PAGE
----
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WATER AFFAIRS AND FORESTRY PORTFOLIO COMMITTEE
29 August 2007
DEPARTMENTAL PROGRESS REPORT: WORKING FOR WATER, WORKING ON FIRE
Chairperson: Ms C September (ANC)
Documents handed out:
Committee Minutes : 13 June 2007
Committee Minutes : 21 June 2007
Working for Water and Working on Fire Programmes: presentation
Working for Water: presentation
Portfolio Committee on Water Affairs and Forestry: Budget Proposal for 2008/09
Audio recording of meeting
The Department presented on their Working for Water and Working on Fire Programmes. The presentation consisted of the Department’s strategic plan, socio-economic objectives, progress made, achievements, expenditure, challenges, and a way forward on these programmes. They were linked to the Poverty Alleviation programmes. Both aimed to enhance sustainable use and conservation of natural resources and address alien plants and their damaging effects. Youth and women and disabled were all participating in the programmes. Over 20 000 jobs had been created. There had been 100.5% expenditure in the last year for Working for Water, and 100.2% expenditure on Working on Fire. Challenges included insufficient funding, poor communication and understanding with municipalities, inadequate monitoring and evaluation tools and insufficient consistent use of research. Because of the strategic priority, plans to take the programmes to higher levels would be accelerated, including the setting up of partnerships.
Members asked questions on the exit strategy that did not appear to have been finalised, payment of employees on time, the possible solutions to eradication of alien plants, the use of alien plants for furniture and coffins, the number of people working in the programmes, the challenges with contractors, and filling of posts. Further questions related to the need to address the challenges urgently, plans for flooding of rivers and preventative measures against fires, the need for executive decisions on invasive plants, the need for more funding, and the reasons why Second Quarter training plans were only in place in some provinces. The Department was asked to respond to outstanding issues in writing.
Working for Water and Working on Fire programmes: Department of Water Affairs and Forestry (DWAF) Briefing
Ms Thandeka Mbassa, Deputy Director General: Regions, DWAF, highlighted the Department's strategic vision for these two programmes, which were linked to the Poverty alleviation programmes. The Working for Water (WfW) plan aimed to enhance sustainable use and conservation of natural resources, and promote socio economic development. It would do so by ensuring that WfW issues were adequately addressed and integrated in all stages of the cycle. The goals also included the management of resources and the creation of sustainable job opportunities. Both the WfW and Working on Fire (WoF) programmes had been submitted to the Presidency, and were of high priority. The youth was also encouraged to participate in these programmes. The jobs breakdown was given, showing that over 20 000 jobs had been created, with 10 126 going to women, 3 2177 to youth and 1 500 to disabled.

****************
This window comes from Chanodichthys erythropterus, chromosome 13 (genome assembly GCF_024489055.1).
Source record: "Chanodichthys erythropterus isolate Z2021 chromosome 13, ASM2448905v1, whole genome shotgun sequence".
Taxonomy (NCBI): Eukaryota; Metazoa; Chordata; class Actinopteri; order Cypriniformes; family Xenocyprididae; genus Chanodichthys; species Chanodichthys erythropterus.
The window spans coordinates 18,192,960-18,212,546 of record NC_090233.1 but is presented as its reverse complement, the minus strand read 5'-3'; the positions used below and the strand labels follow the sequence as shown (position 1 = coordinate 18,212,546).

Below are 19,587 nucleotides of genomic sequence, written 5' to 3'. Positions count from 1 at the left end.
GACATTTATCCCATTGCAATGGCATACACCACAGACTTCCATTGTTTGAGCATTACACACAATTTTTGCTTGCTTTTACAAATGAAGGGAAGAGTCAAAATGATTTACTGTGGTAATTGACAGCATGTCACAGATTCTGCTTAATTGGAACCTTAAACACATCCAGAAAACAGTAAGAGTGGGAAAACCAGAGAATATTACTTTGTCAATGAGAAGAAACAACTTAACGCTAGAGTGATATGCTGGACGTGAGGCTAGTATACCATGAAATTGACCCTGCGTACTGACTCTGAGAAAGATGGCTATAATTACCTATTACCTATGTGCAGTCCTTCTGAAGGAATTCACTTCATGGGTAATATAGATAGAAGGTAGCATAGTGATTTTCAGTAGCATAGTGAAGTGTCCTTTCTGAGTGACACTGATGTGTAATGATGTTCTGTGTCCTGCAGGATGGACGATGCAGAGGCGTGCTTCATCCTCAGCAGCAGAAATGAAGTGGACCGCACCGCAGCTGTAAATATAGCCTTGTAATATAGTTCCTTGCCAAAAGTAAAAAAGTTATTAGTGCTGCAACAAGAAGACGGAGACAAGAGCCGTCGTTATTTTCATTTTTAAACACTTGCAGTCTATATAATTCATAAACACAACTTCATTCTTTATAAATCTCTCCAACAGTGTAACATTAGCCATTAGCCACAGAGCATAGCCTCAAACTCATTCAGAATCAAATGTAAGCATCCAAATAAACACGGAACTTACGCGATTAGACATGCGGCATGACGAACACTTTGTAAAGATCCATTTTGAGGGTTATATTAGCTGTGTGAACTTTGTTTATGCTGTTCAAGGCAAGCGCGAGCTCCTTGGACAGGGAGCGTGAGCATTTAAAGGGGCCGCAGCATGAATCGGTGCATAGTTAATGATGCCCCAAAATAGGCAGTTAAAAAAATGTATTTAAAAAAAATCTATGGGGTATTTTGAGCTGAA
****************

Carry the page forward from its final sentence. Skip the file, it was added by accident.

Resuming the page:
The progress of both programmes was examined, with the expenditure, the Department overspent by 0.5 percent for the WfW, and by 0.2 percent for the WoF.
Some of the challenges the Department faced with the programmes included inadequate funding (much of this was received from international donors), as well as poor skills development of both contractors and their employees. She also highlighted the fact that there was a weak collaboration between the different Departments and Municipalities, inadequate monitoring and evaluation tools and capacity to verify the impact of the programme, and research results not being employed across the entire programme. There needed to be roll out training for the Adult Basic Education and Training Plan (ABET) to support these programmes. An improved budget would enable DWAF to cover more hectares to create more job opportunities, and there should be better intergovernmental collaboration. .
Dr Guy Preston, National Programme Leader, WfW and WoF, DWAF, presented on the effects of the invasive alien plants in South Africa, as well as their repercussions. Some alien plants were spreading at an alarming rate, thus reducing the plants that animals survived on, leading to the death of species and the reduction in tourism, all of which affected job creation. He tabled photographs and graphs on the spread of alien plants over the country. Mr Preston went on to examine how the Department was using the cleared wood for the making of low-cost coffins.
The training matrix for the programme was tabled, and it was noted that the functional training courses covered a wide field. Key performance objectives, training plans and progress were described. It was noted that because of the strategic priority, plans to take the programmes to higher levels would be accelerated, including the setting up of partnerships.
Ms M Manana (ANC) mentioned that the Portfolio Committee had been to visit Mpumalanga two years ago, and the issue of the Exit Strategy had been raised. After two years there still seemed to be a problem, and she was worried that there could be corruption. She asked if DWAF could examine this issue once and for all.
Ms Mbassa replied that the challenge of the Exit Strategy was that there was no real policy to guide the strategy. This meant that the challenges in Mpumalanga would continue, but there were interim measures put in place to solve the problem